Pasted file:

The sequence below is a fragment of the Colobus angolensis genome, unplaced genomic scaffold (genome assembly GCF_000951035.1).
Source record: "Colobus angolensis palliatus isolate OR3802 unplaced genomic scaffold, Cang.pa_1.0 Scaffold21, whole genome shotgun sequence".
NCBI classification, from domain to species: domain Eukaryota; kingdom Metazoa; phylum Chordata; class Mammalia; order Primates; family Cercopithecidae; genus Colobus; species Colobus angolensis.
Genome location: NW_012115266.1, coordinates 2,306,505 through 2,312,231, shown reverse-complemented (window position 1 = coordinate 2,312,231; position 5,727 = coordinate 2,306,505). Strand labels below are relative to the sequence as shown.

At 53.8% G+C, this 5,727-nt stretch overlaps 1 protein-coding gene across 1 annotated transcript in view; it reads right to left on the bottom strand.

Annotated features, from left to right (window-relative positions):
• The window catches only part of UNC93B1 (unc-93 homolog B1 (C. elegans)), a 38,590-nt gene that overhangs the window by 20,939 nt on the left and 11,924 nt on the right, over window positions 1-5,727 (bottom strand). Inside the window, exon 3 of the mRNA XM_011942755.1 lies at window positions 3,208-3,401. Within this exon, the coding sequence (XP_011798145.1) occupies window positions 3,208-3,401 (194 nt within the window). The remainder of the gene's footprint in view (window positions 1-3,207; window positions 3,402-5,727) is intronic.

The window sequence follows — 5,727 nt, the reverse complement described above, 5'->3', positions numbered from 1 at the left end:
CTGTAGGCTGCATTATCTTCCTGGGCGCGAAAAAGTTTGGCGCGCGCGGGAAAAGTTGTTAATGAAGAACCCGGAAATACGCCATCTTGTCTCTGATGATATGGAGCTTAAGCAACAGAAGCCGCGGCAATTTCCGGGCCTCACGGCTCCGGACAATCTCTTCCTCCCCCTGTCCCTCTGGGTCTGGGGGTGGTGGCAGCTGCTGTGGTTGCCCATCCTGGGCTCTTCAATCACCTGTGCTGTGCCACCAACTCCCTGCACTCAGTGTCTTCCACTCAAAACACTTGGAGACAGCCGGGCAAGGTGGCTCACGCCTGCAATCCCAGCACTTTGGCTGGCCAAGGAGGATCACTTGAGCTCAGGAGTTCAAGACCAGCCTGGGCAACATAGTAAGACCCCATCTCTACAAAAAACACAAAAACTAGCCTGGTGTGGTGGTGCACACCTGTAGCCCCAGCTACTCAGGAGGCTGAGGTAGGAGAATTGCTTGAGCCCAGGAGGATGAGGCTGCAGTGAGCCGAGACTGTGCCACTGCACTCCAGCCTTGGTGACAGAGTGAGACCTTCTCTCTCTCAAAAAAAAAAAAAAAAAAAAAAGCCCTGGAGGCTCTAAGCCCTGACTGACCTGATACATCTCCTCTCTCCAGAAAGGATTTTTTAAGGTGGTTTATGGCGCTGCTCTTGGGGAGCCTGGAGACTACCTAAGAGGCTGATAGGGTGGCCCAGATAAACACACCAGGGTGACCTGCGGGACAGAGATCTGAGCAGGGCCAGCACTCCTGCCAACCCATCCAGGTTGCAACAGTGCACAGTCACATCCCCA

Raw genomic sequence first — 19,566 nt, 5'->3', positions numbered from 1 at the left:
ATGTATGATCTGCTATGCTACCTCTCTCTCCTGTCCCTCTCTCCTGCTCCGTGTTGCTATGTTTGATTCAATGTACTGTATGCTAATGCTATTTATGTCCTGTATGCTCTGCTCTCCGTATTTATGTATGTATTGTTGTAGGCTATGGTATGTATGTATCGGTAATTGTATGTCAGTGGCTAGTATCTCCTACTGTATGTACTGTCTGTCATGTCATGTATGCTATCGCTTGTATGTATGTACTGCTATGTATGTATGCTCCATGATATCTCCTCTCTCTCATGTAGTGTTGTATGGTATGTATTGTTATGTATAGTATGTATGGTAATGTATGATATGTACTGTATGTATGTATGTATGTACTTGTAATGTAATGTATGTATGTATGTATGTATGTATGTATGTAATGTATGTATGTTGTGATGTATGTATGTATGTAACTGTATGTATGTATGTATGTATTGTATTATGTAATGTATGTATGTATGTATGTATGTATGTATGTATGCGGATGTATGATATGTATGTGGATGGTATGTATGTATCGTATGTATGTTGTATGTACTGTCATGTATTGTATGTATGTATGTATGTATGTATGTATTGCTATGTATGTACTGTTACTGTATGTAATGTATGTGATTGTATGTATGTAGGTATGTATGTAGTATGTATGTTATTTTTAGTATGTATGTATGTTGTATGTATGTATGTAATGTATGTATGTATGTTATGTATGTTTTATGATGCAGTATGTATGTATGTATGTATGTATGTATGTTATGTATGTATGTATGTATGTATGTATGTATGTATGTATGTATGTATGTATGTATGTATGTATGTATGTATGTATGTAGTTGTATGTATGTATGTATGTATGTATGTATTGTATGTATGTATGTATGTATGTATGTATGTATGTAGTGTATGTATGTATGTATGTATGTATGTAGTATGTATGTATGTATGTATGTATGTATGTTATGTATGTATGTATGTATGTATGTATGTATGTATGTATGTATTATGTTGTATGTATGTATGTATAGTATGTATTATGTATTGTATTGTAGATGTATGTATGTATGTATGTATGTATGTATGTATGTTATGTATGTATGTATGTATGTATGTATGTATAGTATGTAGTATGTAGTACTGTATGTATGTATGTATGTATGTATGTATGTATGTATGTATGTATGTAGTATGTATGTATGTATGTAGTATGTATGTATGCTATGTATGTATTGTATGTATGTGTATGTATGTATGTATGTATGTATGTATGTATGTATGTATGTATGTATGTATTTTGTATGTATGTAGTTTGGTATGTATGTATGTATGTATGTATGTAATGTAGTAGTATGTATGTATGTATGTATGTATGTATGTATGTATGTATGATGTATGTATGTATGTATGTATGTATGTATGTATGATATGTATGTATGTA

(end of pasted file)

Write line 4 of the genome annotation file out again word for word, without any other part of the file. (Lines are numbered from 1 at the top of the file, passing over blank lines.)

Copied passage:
Genome location: NW_012115266.1, coordinates 2,306,505 through 2,312,231, shown reverse-complemented (window position 1 = coordinate 2,312,231; position 5,727 = coordinate 2,306,505). Strand labels below are relative to the sequence as shown.